This Incorrect Assumption About Essential Workers

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We hear much these days about “essential workers” and how they’re somehow different from the rest of us. The problem with this idea being that it’s not actually true. There is no useful definition of essential that doesn’t include everyone working in the economy at any one time.

Sure, over time that definition changes as we change what the economy produces but it is still true that everyone working is essential at any one time:

“Disposable workers” doing essential jobs

We can see where people are trying to go with this essential moniker, can’t we?

Millions of Americans are risking their lives to feed us and bring meals, toiletries and new clothes to our doorsteps โ€” but their pay, benefits and working conditions do not reflect the dangers they face at work.

Ah, yes, there it is, already in the first paragraph.

The aim is to say that these workers here, they’re special. As such they should have lots of lovely job protections, higher pay, paid leave, presumably their employer should come around and tuck them in each night.

The problem with the idea is that any pattern of production requires all the workers that go into that pattern of production. That’s what it means. Thus all workers working in an economy are essential to whatever it is that economy produces.

Sure, we’ve changed what this economy does produce. Rather less ballet than we used to have, more food delivery. OK. But it’s still entirely true that if we go back to having the live arts then ballet dancers are an essential part of their provision.

All workers are essential workers.

So let’s not allow ourselves o be fooled by this latest linguistic change in favour of labour union propaganda.

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ANNRQBloke in North DorsetMrVeryAngrybloke in spainLeo Savantt Recent comment authors
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Spike
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Spike

The original effort to have gov’t define “essential” (down to taping off individual aisles in Walmart to prevent “non-essential” purchases) was never about contagion, except to hope to slow it by compelling us to curtail as much of our lives as wouldn’t immediately cause new problems. (Remember the questioner who actually asked Trump why he didn’t shut food stores?) Not about “public health” but letting Governor Backslapper feel like a master of triage.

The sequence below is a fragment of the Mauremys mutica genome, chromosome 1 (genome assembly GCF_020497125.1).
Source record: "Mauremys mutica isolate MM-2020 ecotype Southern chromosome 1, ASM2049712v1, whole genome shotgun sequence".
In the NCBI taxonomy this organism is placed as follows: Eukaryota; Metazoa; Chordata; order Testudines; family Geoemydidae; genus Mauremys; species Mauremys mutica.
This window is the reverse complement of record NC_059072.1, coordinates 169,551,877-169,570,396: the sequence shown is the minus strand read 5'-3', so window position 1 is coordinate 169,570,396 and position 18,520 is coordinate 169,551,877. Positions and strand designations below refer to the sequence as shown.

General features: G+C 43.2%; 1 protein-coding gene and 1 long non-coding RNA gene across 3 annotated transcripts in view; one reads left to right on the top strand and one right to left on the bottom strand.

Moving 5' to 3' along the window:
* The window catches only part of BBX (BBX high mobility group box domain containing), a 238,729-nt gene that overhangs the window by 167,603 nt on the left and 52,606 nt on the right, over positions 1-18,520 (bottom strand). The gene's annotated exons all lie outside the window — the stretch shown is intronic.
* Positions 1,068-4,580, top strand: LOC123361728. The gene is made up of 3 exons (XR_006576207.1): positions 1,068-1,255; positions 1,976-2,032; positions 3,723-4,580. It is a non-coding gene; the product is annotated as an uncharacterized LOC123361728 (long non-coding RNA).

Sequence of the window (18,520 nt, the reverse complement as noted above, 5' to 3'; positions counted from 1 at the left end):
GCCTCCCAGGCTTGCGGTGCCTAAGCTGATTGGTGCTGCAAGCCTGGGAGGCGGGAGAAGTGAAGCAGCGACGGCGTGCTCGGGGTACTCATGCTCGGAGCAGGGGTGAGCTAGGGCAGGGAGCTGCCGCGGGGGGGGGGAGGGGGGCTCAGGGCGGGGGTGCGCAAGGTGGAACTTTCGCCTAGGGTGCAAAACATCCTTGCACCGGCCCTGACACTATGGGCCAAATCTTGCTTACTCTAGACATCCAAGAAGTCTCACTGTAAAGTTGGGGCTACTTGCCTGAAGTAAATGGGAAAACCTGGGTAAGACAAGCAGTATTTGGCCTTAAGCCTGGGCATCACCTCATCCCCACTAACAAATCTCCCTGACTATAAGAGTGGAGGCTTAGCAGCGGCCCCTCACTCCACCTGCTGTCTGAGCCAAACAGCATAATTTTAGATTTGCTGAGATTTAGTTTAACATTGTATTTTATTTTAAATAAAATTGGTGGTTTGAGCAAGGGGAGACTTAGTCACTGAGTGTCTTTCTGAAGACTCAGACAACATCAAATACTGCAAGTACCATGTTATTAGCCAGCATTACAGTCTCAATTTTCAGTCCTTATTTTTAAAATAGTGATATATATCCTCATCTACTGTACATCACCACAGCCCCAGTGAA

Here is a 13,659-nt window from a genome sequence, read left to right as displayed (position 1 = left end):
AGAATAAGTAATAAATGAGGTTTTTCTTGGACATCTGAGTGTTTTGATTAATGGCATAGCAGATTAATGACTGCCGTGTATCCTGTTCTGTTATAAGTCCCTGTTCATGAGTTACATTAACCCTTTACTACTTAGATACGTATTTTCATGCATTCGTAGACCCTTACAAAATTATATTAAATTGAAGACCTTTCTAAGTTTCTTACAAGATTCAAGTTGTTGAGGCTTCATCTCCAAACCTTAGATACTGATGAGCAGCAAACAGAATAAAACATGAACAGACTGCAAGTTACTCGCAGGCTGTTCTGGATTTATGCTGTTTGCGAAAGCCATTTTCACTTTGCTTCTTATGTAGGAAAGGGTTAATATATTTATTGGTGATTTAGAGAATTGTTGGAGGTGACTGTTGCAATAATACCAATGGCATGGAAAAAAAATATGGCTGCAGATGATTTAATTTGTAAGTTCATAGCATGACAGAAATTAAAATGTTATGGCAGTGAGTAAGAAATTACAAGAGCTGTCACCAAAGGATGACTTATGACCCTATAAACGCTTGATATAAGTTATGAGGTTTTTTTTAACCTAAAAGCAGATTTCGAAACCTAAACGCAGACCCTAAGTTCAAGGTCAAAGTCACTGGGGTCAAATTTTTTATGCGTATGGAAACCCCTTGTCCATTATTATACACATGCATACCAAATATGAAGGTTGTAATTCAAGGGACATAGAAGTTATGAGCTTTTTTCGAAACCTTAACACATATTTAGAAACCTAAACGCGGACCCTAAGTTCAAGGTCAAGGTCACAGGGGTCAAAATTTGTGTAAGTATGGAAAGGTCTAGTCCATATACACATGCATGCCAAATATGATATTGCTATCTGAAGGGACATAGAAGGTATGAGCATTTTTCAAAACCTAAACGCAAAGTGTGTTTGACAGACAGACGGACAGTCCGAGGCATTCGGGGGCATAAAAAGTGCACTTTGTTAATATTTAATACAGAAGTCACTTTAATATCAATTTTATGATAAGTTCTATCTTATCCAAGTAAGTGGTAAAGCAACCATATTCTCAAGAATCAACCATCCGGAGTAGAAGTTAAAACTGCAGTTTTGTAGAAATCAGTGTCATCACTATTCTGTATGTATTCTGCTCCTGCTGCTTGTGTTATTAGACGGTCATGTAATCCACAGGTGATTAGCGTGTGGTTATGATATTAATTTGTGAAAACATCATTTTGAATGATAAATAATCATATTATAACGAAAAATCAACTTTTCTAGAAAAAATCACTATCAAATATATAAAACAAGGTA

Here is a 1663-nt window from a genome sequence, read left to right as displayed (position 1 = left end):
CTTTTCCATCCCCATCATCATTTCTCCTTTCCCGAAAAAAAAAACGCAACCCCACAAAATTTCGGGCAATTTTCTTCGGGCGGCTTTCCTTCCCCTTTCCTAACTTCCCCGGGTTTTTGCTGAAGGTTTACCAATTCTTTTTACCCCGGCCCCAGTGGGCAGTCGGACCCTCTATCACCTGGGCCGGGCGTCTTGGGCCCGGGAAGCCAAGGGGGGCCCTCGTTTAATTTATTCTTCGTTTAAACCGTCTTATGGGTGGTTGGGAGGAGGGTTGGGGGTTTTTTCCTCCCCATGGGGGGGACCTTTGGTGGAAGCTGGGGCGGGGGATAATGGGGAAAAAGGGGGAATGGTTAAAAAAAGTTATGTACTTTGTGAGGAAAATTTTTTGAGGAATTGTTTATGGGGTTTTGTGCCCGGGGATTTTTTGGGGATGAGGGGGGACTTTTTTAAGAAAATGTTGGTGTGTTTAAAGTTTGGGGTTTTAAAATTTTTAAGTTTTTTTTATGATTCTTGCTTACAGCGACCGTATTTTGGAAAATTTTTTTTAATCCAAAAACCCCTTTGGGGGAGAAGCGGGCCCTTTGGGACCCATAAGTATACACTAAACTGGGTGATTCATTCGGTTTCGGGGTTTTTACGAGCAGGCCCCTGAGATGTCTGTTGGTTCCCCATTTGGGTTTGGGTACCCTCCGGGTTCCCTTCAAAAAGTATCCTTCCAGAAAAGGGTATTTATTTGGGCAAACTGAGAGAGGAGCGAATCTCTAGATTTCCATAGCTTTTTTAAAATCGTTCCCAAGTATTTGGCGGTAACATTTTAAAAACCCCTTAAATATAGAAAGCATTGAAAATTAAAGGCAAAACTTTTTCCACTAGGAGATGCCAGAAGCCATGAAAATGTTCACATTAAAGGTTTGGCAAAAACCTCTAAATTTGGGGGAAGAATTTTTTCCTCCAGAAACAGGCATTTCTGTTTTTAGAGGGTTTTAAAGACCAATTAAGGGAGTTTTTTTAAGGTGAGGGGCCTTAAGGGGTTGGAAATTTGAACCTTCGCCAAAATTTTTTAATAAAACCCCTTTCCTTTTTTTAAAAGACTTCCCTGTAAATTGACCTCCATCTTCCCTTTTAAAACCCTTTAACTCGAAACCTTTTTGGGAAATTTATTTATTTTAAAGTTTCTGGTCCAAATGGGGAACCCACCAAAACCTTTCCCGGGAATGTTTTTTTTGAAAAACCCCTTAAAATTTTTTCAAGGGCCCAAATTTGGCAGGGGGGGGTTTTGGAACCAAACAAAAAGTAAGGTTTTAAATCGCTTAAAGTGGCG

Leo Savantt
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Leo Savantt

Does this essential quality apply to unproductive over paid workers, for instance in over “personed” council offices?

MrVeryAngry
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MrVeryAngry

Now that is a good question. Does a ‘diversity officer’ or an ‘equalities czar’ have any place in a productive and free society. IMHO? No.

bloke in spain
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bloke in spain

Well, it nice they’re recognising ” essential workers” aren’t purely the public sector, for a change. If the entirety of the public sector including the NHS had self isolated, you’d have hardly noticed their loss. Without the food supply industry you’d be looking at 10-20 million dead & the end of civilisation

MrVeryAngry
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MrVeryAngry

This whole ‘key workers’ claptrap stems from the tenure of the egregious G Brown. Not only is it Wrong. It is deeply insulting. It also demonstrates colossal economic ignorance, which is not doubt why it stems from G Browns unlamented tenure.

Bloke in North Dorset
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Bloke in North Dorset

Take away the IT support teams that keep the food logistics and delivery services going and see how long it is before they’re nee,ed “essential” workers. Or what about the managers who ensure that all these tools are available for those IT support workers, trucks get serviced etc.

Remember the old joke about the brain and the a***hole arguing about who was in charge? It wasn’t long after the a***hole closed up that the brain struggled to function properly.

ANNRQ
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ANNRQ

Basically, they need to read โ€œI, Pencilโ€ to understand how every part of the economy relies on and is connected to every other part. Everyone consumes and produces.

No one stands alone, except the Grizzle-wrestling mountain man who lives in a cave, eats twigs and freezes to death in the winter.